Tuition freeze at U. St. Thomas; lower tuition at U. Iowa; Lawsuit at Case Western

It was a GOOD week for…

An affordable legal education, after two schools announced tuition would not increase next year. The University of St. Thomas School of Law in Minneapolis announced it would freeze tuition again for three years at $36,843 per year. The law school has not raised tuition since the fall of 2012. The tuition freeze reflects the growing concern about the cost of a legal education and the decline in law school applications throughout the past three years. As of the summer 2012, the University of St. Thomas had 59 percent fewer applications than in 2010. “We need to do whatever we can to keep the cost of legal education under control,” Robert Vischer, the dean of the law school told the Star Tribune. Current students will appreciate the tuition freeze as well.

The University of Iowa announced it planned to lower tuition for non-residents — dropping it from $47,252 to $39,500. The school's goal is to "boost applications and restore class size to prerecession levels," documents show. The school saw a 20 percent drop in applicaitons this year. In-state tuition would increase by $474, or 1.8 percent. Gradute law students from out of state could see tuition cut even more — by nearly in half to $24,000.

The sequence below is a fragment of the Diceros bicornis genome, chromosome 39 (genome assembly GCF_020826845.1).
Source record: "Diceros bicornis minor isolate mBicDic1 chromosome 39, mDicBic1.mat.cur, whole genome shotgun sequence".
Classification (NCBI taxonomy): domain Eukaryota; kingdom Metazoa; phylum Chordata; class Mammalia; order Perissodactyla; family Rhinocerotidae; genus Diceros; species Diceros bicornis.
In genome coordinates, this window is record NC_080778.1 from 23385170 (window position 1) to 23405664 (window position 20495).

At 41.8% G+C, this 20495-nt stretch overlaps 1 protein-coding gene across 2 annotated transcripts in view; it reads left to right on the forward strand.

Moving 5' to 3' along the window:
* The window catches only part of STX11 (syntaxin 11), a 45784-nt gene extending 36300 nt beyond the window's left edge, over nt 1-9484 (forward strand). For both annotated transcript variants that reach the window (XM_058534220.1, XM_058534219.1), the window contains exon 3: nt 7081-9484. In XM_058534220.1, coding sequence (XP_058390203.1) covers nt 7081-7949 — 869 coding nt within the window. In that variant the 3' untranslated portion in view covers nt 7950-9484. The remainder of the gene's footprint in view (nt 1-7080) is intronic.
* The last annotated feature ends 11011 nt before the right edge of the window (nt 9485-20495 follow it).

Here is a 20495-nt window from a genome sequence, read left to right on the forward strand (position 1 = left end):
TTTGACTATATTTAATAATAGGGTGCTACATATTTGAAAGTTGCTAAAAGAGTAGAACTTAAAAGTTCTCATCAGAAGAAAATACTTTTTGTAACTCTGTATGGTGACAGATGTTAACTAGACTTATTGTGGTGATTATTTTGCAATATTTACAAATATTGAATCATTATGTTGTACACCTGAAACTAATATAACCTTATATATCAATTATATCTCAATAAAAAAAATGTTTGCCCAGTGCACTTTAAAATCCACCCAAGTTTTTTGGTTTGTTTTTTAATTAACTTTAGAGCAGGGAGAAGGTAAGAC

It was a BAD week for ...

Collegiality among deans, after a former associate dean sued his law school for retaliation after he reported potential sexual harassment by the dean. Professor Raymond Ku claims Case Western Reserve University stripped him of his associate deanship after he brought allegations about Dean Lawrence Mitchell. He claimed that Mitchell harassed a female staff member and made inappropriate comments to other professors. Ku remains a full-time tenured faculty member at the law school, making it a chilly atmosphere